Where Did That Come From?

Well, it’s the first blog of 2012 after an uneventful new years eve.  Well, it was fun, just not fun for me.  Oh yeah, you’re here to read about the comedy, not about how I got shot down by three ladies in two days   LOL

Anyhow, I usually get two reactions when I tell people that I have entered the world of amateur stand-up comedy.  The first is usually a positive one, unless you’re my family.  Most people will say either that they could see me doing something like this because of my sense of humour, or else it catches them off guard but they are still supportive and send their best wishes for much success.  The second reaction is where they get this puzzled looks on their faces and ask….

“Just where do you get your material from?”

On the one hand it’s an easy answer because I usually reply that I take my cues from the world around me, whether it be current events, the world of celebrity, friends, family, dating (I always said my dating life was a joke and would make great material one day), sports, etc.  But on the other hand it’s not so easy to answer because, just because you find something funny, or have a funny slant on something doesn’t mean it will translate into what an audience will find funny.  You need to see a previous blog where I talked about The Fresh Prince Of Bel-Air t.v. show.  No, I won’t tell you which posting that was because not only can I not remember, it’s up to you to read these things thoroughly and to get something out of them.   🙂

I have talked to friends of mine who I find funny, and they will tell me something in conversation that I find funny about a particular topic.  Now then, just because they can make me laugh, and probably make their friends laugh with what they say, it doesn’t necessarily translate into success on stage (again, see The Fresh Prince Of Bel-Air).  I believe this to be true because you need to get these people on stage, and if they had a desire to do so, they would need to be aware of the comedic timing that I previously wrote about, but they also need to write in such a way that it’s funny to an audience.

This is where I have found some challenges recently.  I won’t say that I get bashed every time I do The Comedy Grind (Gabbo’s) in Regina, but I don’t feel comfortable there yet, you know?  I can’t confidently go on stage knowing that my stuff works.  Maybe that is because they guys in Regina are more willing to offer their advice on the specifics of my set, while the comics here haven’t done so to the degree in Regina.  Maybe as I get more familiar with the local comics here I can solicit their advice and that may change, but I just noticed that stark difference right off the bat.  As I said before, I think my material is good, it just needs to be written better to get a more consistently positive reaction from the audience (again you lazy people, read previous postings  LOL)

I get my material from the same places everyone else does, it just depends on if your brain is wired a certain way to see the humour in something that the next guy doesn’t see.  As for how you write comedy, there is a book called Comedy Writing for Dummies, but I think I’m the dummy here  LOL     The best way to learn how to write is just to go and perform and listen to the advice that the audience or seasoned comics will give you.  The audience’s feedback is very important to me.  You guys are who us comics perform for.  If you don’t get a joke, or if there is something you think I need to work on, tell me.  I mean, if I don’t listen to you guys with a teachable spirit (thanks for the sermon Pastor Perry), how will I get any better?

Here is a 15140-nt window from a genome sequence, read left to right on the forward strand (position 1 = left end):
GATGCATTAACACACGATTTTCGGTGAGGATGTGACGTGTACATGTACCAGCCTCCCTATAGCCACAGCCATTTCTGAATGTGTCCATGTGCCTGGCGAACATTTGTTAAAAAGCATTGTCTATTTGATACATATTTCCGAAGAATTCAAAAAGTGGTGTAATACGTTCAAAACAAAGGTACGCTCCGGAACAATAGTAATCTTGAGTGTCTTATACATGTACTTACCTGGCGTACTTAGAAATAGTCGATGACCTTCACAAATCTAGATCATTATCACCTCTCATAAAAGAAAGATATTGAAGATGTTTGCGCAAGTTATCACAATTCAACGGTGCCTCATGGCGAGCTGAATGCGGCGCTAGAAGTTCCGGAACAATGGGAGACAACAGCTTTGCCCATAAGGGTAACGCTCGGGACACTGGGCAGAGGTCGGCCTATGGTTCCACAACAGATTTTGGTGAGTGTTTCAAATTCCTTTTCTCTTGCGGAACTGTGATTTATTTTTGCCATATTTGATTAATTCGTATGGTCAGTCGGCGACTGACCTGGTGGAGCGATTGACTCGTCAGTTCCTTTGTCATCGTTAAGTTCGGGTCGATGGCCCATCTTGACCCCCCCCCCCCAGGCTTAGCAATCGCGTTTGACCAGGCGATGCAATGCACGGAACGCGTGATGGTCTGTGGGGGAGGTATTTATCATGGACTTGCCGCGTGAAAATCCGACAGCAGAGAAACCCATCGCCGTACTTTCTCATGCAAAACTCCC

Everyone gets material from the same places, with the only exception being your childhood.  Everyone’s childhood is different because of the socio-economic differences that each one of us grew up around.  No two childhoods are alike, but everyone has the same dating stories, relationship issues, family strife, kids, marriage, etc.  So if you get two people who are taking the same event, say a wedding, both will look at it differently.  Maybe one views weddings a certain way because of something they saw from their family in their childhood that was funny, or maybe they saw something that either disgusted them or screwed them up enough emotionally that now as an adult, the best way for them to communicate that is with sarcasm that translates into humour.  The other guy might view weddings in a more positive light because he grew up in a good home, it’s just that he had goofy parents who knew how to laugh at themselves.  I am not sure if that helps you get this jist of this or not, but it just goes to show you that no two people will ever find the exact same things funny.

Now if you write them a certain way, or deliver them with proper timing, then they can be funny to everyone.

And that my friends, is what I and all the other comics strive for when we perform for you.

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